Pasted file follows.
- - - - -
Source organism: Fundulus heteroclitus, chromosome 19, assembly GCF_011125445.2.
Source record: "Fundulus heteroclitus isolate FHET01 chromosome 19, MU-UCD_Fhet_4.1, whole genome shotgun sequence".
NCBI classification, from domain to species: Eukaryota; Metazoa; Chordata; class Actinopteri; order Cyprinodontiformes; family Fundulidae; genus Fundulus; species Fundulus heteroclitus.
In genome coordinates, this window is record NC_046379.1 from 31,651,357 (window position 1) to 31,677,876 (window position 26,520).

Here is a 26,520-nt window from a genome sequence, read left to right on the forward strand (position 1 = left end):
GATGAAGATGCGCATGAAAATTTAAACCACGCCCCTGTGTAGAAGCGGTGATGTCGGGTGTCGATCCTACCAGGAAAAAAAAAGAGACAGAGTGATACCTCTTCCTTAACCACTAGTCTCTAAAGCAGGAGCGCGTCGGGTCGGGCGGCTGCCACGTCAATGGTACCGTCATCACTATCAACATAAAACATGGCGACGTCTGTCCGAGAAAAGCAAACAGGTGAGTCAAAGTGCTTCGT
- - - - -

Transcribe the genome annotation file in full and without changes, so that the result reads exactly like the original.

Source organism: Fundulus heteroclitus, chromosome 19, assembly GCF_011125445.2.
Source record: "Fundulus heteroclitus isolate FHET01 chromosome 19, MU-UCD_Fhet_4.1, whole genome shotgun sequence".
NCBI classification, from domain to species: Eukaryota; Metazoa; Chordata; class Actinopteri; order Cyprinodontiformes; family Fundulidae; genus Fundulus; species Fundulus heteroclitus.
In genome coordinates, this window is record NC_046379.1 from 31,651,357 (window position 1) to 31,677,876 (window position 26,520).

Here is a 26,520-nt window from a genome sequence, read left to right on the forward strand (position 1 = left end):
GATGAAGATGCGCATGAAAATTTAAACCACGCCCCTGTGTAGAAGCGGTGATGTCGGGTGTCGATCCTACCAGGAAAAAAAAAGAGACAGAGTGATACCTCTTCCTTAACCACTAGTCTCTAAAGCAGGAGCGCGTCGGGTCGGGCGGCTGCCACGTCAATGGTACCGTCATCACTATCAACATAAAACATGGCGACGTCTGTCCGAGAAAAGCAAACAGGTGAGTCAAAGTGCTTCGT